Ultimately, the stock market remained open on Budget day, as SEBI, after a lot of dilly-dallying, gave special permission to exchanges to stay open, despite it being a Saturday. It was good for the investors, as they could take a position even as the Budget speech was on. In fact, Budget day turned out to be a highly volatile trading day, the likes of which we have not seen in the recent past. The market moved between the green zone and the red zone, creating hope and despair among investors. When the finance minister started making his speech, the Sensex was at 29476. From there, it dipped below 28000 by the time FM was through with his speech. Ultimately, the index recovered some lost ground and closed in the green zone at 29361 – a notch below where it stood when the Budget speech began, clearly suggesting that the market was giving a thumbs down to the Budget.
Of course, the market was hoping for a Dream Budget from the FM, as the macros were all in favour of the government – there was a fall in the price of international commodities; the stock market was buoyant; and, last but not the least important, a majority in the Lok Sabha had given enough indication that this government could push big reforms. “The government was playing the game for a test victory, while the market probably expected a T20 spectacle,” suggests Nilesh Shah, managing director, Kotak Mutual Fund. But as we had even stated in our Budget analysis last year, the days of big bang reforms are over, as governments these days have to buy consensus and/or build it, which takes time.
So, the high expectations of the Budget did not fructify. In fact, there is very little in the Budget that can cheer the stock market, as most of
the announcements will evolve over the long term and it would take time for the effect to percolate down to real economy and India Inc’s earnings. “The policy framework is being redesigned to transit India from a command economy to co-operative federalism; from job seeker to job creators,” says Shah of Kotak. “This Budget is seeking to create a unified market to generate and percolate overall growth by means of GST. The beneficial impact of the Budget on the economy will be reflected over the next few quarters.”
Normally, a stock market looks for reforms like a disinvestment target, lower taxes and so on. But nothing of that sort was seen in this Budget. After many years, the finance minister did not touch upon the disinvestment target in the Budget speech. In the Budget document, it has been put at ?69,500 crore. In the last Budget, Jaitley had talked about a reduction of government stake in public sector banks but this time he did not even touch upon it. In the last Budget, the FM also talked about mergers between public sector banks and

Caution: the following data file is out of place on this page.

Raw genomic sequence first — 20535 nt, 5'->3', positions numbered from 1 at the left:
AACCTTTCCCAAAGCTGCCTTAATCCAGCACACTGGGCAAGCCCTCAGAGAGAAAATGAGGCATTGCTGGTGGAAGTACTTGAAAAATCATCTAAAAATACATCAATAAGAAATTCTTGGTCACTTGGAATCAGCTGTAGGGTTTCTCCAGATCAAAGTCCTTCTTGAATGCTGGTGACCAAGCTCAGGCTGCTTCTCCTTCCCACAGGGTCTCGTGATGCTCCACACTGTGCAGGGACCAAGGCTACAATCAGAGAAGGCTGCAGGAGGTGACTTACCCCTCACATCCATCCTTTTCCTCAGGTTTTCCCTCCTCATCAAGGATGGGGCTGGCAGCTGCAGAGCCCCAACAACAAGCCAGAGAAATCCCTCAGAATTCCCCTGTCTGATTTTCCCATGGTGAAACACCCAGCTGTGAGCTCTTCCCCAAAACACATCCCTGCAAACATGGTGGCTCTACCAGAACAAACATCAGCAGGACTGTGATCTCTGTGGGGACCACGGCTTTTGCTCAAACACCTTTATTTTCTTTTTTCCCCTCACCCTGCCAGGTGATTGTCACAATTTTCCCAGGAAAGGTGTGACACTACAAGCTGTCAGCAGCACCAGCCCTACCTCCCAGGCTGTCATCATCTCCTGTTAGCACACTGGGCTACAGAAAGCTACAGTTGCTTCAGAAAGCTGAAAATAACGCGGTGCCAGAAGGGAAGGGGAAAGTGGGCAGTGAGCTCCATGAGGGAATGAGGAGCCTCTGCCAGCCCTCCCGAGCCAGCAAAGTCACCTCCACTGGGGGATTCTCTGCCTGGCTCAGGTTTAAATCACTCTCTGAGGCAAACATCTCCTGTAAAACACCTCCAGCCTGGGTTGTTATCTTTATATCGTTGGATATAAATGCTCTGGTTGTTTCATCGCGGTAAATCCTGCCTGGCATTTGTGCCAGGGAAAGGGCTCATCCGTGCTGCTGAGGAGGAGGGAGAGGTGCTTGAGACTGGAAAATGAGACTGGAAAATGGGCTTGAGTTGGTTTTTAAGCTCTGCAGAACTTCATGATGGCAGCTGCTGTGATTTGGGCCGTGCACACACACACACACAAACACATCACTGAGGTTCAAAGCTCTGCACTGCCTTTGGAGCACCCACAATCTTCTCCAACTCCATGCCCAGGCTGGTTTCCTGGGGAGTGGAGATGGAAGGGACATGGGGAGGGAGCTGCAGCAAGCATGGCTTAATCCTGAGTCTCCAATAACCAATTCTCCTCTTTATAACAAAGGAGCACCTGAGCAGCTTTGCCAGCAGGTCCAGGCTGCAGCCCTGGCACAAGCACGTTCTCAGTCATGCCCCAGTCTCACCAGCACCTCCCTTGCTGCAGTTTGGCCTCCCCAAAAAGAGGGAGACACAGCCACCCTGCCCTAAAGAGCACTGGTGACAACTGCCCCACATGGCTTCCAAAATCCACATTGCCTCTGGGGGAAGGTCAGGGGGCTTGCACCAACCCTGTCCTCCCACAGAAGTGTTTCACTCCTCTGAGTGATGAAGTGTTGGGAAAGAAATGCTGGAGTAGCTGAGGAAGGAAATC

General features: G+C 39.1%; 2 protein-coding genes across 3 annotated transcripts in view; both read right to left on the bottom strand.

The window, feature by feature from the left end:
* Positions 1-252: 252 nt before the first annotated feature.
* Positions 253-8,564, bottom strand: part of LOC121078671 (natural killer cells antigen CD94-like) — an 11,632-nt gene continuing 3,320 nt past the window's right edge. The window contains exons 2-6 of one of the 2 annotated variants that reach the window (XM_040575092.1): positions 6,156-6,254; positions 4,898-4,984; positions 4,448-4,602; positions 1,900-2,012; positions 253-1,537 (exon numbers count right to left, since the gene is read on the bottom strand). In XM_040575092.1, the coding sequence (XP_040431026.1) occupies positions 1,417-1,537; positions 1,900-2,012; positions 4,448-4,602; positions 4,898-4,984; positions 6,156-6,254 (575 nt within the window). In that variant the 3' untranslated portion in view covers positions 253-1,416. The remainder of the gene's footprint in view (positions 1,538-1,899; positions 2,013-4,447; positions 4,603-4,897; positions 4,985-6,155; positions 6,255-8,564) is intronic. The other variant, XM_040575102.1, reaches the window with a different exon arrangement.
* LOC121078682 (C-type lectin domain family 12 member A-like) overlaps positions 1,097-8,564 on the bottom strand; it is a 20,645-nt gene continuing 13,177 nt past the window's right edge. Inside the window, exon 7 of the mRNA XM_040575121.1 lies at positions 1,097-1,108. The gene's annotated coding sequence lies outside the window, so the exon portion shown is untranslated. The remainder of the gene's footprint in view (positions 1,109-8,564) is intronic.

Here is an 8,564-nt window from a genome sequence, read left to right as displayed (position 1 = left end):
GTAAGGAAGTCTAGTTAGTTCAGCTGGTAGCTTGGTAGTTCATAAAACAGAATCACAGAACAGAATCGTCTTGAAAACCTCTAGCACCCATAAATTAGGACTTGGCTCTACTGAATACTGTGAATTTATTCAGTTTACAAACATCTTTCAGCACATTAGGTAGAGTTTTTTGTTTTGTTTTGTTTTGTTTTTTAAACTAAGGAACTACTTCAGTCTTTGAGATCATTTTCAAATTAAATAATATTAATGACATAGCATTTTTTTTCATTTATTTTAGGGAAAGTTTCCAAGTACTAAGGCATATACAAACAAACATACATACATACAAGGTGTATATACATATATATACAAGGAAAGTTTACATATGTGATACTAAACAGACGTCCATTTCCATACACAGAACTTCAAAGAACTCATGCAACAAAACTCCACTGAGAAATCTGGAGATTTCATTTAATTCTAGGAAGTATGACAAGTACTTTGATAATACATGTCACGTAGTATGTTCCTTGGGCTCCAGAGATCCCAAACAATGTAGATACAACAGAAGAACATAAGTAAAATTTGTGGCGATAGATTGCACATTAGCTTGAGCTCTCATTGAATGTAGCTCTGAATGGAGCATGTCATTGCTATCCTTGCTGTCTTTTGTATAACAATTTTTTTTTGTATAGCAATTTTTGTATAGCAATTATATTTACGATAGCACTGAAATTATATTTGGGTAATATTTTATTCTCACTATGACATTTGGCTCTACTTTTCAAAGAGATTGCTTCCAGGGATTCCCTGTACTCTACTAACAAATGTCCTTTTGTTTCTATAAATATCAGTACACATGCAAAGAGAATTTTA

also about non-voting shares to be issued by the public sector in such a way as to ensure that the government can retain majority control and yet raise money.
But, this time, his silence on these aspects creates doubt whether the government was serious about taking these stated measures mentioned last year. What the finance minister said in the Budget was about holding and investment companies for banks, but again, he did not give any timeline for the same. One is not even sure whether this will happen during the present government’s regime.
So, in a way, there is nothing in this Budget for the stock market to cheer about. Of course, the minister did talk about quite a few macro factors that reassured the audience – such as the reference to GST roll-out by 1 April 2016. Had he not mentioned it, investors would have become nervous. Even the GAAR deferral by two years is a welcome step for the stock market. But these two measures were already in the list of things to happen and, hence, a mention of it did not create any positive sentiment.
What has not figured in the Budget is the long-term capital gains on equity. There were many who feared that the government would bring in long-term capital gains on equity in line with other capital assets and, thereby, do away with the security transaction tax. But the FM may have thought that the time is not conducive for a trade-off, as the tax revenue from STT is quite robust. Also, since the stock market was doing well, it made more sense not to disturb the equilibrium. Jaitley proudly
announced that India’s stock market was the second best performing market in the world. He believes that this sentiment would continue and, hence, the budgeting for higher revenue from STT. Next year’s target for STT has been put at ?6,531 crore, as against the revised estimate of ?5,992 crore for 2014-15.
It gives one a feeling that the government has become a little cautious about pushing reforms, which are
Last Budget to this Budget
Nifty 50 companies performance
|Company name % gain|
|Kotak Mahindra Bank||61.2|
|Maruti Suzuki India||43.0|
|Bharat Petroleum Corporation||28.5|
|Dr. Reddys Laboratories||26.3|
|Sun Pharmaceutical Industries||25.4|
|Zee Entertainment Enterprises||20.9|
|State Bank of India||18.5|
|Power Grid Corporation of India||14.0|
|Tata Consultancy Services||13.8|
|Bank Of Baroda||12.2|
|Mahindra & Mahindra||10.8|
|Bharat Heavy Electricals||7.5|
|Larsen & Toubro||6.8|
|Punjab National Bank||-9.4|
|Tata Power Company||-18.0|
|Oil & Natural Gas Corporation||-19.6|
|jindal Steel & Power||-34.9|